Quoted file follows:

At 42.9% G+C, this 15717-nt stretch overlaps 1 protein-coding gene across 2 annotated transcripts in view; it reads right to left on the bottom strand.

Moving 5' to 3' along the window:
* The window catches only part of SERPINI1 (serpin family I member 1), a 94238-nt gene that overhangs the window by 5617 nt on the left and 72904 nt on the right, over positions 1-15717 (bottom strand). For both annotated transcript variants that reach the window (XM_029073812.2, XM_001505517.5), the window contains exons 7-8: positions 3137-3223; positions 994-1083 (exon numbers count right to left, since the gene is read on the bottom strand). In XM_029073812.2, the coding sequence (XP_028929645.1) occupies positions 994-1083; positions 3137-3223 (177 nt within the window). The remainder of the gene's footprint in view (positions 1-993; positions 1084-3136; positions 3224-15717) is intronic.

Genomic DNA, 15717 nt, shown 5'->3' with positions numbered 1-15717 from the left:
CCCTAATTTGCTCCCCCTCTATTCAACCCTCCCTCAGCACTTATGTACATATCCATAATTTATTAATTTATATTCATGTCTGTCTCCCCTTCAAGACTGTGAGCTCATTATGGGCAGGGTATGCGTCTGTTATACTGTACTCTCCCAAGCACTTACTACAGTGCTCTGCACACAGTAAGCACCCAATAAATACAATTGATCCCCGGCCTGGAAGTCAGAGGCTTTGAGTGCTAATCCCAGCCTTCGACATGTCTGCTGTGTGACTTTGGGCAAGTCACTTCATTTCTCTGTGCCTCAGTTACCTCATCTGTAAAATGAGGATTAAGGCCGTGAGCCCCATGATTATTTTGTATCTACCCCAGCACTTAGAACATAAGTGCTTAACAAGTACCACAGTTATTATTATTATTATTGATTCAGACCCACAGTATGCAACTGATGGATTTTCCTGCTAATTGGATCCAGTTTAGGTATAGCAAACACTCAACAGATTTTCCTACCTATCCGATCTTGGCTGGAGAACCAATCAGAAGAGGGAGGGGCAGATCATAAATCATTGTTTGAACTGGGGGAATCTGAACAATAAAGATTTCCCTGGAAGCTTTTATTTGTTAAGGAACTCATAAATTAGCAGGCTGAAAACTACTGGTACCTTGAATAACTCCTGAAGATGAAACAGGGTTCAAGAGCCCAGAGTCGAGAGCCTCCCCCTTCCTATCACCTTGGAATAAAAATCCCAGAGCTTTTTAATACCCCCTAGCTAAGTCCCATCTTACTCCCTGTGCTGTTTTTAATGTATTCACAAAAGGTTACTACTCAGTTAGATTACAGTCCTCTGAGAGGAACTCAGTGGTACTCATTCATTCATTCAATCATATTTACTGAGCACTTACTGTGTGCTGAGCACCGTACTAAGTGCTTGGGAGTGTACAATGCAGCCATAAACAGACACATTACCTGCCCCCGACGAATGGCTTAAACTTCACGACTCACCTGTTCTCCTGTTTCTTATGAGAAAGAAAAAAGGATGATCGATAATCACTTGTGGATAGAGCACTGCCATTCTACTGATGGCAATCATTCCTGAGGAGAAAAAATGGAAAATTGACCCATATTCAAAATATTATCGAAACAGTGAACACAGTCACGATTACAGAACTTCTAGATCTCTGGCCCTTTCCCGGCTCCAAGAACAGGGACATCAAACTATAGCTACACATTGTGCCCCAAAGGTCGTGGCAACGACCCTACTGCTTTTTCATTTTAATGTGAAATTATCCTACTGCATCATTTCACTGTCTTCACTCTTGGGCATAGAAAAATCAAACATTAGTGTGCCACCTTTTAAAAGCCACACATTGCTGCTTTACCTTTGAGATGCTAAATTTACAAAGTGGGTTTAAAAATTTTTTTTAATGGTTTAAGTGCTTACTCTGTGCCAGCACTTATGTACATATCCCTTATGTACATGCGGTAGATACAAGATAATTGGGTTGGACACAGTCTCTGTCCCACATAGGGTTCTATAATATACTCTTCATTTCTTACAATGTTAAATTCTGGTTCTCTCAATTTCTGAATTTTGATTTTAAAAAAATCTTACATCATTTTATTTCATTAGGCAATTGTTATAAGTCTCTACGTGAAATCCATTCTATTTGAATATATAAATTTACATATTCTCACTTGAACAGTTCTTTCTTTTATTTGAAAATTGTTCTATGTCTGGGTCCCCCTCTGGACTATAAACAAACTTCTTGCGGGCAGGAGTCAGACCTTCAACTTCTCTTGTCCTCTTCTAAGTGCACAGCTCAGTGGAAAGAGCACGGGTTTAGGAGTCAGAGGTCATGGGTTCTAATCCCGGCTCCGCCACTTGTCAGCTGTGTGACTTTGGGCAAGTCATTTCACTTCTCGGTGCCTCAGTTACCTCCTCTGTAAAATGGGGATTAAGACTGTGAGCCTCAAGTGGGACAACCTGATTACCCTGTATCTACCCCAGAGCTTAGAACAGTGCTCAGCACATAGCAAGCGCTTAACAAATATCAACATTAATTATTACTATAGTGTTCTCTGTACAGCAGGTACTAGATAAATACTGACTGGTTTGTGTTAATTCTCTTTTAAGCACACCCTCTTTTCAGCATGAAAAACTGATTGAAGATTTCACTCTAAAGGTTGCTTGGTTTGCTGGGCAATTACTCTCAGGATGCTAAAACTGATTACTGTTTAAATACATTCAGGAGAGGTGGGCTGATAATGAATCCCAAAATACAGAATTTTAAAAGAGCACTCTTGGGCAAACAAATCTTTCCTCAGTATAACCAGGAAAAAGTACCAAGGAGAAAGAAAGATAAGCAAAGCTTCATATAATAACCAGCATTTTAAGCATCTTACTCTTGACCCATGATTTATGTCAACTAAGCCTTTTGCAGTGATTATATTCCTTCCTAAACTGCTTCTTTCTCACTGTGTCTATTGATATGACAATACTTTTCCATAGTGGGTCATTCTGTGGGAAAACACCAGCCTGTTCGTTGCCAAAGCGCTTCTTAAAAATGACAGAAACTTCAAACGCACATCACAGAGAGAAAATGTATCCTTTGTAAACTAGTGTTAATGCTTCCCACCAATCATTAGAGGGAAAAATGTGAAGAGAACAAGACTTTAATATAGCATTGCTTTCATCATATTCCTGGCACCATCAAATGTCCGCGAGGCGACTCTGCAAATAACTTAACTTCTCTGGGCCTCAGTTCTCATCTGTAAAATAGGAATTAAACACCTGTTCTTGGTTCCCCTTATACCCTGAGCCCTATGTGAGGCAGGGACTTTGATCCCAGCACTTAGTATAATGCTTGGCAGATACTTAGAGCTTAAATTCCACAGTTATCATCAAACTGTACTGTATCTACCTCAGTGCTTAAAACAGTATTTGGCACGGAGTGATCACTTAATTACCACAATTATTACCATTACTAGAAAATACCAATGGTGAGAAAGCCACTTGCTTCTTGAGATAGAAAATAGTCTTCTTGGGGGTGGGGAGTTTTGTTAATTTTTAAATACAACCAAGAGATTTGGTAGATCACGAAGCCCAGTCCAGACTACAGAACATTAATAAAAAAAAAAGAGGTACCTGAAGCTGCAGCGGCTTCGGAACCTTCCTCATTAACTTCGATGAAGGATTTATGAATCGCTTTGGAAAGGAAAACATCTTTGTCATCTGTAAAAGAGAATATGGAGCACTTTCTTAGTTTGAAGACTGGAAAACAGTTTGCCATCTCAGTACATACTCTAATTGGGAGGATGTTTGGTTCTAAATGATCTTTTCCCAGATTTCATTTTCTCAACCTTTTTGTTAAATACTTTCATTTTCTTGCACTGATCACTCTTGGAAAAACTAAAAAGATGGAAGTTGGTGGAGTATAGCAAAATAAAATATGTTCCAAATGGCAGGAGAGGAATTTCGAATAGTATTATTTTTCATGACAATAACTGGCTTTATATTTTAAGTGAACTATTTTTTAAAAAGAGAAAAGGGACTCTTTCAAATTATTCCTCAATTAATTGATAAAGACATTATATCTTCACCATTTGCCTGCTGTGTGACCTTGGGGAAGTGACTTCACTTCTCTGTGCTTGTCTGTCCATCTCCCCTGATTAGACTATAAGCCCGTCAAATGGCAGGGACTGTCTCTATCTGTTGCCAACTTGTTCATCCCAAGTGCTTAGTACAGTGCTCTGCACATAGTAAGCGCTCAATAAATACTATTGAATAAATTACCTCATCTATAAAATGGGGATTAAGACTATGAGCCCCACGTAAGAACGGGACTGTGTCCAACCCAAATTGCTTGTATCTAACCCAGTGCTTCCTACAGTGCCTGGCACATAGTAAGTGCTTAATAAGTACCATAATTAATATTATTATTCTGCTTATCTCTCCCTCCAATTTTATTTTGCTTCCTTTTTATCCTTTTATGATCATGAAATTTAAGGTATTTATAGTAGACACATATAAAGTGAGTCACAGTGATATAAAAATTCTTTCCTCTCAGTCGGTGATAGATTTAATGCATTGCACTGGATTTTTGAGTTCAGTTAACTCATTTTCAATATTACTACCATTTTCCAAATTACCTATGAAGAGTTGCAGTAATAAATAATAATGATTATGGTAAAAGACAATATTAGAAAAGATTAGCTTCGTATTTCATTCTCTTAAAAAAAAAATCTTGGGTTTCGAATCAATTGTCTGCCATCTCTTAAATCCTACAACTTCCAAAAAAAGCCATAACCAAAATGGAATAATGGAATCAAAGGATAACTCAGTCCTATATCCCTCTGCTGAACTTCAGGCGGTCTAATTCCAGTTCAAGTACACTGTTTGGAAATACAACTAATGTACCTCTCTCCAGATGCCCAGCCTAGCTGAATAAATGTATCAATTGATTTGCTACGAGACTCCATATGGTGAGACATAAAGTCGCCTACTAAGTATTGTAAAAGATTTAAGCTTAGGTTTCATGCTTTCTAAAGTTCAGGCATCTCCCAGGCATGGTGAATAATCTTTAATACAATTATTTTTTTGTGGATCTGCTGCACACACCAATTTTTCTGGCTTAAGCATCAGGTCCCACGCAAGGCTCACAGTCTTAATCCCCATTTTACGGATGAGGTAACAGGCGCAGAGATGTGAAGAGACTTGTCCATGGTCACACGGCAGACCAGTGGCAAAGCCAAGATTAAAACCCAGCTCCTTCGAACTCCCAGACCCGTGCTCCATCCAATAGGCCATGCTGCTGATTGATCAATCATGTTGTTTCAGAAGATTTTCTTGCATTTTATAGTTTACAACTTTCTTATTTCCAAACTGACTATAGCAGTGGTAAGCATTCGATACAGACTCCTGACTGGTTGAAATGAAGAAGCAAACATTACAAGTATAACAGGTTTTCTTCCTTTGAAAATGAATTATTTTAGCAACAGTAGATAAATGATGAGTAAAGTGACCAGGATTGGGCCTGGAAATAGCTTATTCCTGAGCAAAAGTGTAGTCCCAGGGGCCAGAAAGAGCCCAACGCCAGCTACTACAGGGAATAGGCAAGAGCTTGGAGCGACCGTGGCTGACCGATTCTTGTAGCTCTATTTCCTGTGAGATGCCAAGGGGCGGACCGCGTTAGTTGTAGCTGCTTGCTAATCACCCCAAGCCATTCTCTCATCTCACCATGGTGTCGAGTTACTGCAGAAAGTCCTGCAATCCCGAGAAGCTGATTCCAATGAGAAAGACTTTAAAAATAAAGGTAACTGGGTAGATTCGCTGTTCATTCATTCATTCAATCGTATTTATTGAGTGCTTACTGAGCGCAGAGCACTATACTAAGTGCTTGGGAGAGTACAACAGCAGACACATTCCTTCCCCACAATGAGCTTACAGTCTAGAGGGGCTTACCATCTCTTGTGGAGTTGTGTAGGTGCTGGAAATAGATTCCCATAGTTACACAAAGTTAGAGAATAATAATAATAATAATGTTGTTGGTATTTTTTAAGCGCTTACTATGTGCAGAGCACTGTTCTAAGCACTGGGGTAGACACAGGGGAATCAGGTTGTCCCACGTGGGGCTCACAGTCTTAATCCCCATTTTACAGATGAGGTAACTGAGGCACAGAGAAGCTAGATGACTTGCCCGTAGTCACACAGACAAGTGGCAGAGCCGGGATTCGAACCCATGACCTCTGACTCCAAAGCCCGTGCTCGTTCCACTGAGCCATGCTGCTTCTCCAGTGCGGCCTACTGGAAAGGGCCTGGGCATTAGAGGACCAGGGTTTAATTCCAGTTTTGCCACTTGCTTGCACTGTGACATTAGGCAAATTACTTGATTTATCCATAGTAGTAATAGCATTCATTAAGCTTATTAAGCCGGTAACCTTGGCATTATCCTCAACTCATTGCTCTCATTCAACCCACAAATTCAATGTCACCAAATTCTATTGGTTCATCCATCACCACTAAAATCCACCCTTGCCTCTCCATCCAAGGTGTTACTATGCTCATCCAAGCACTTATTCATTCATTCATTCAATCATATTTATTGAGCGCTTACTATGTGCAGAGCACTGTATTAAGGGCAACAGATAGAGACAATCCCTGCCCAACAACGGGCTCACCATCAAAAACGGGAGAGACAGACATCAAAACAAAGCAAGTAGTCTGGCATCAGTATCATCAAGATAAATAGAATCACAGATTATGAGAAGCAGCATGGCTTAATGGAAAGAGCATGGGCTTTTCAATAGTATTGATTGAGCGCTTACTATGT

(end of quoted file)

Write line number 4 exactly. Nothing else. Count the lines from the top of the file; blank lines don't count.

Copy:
Genomic DNA, 15717 nt, shown 5'->3' with positions numbered 1-15717 from the left: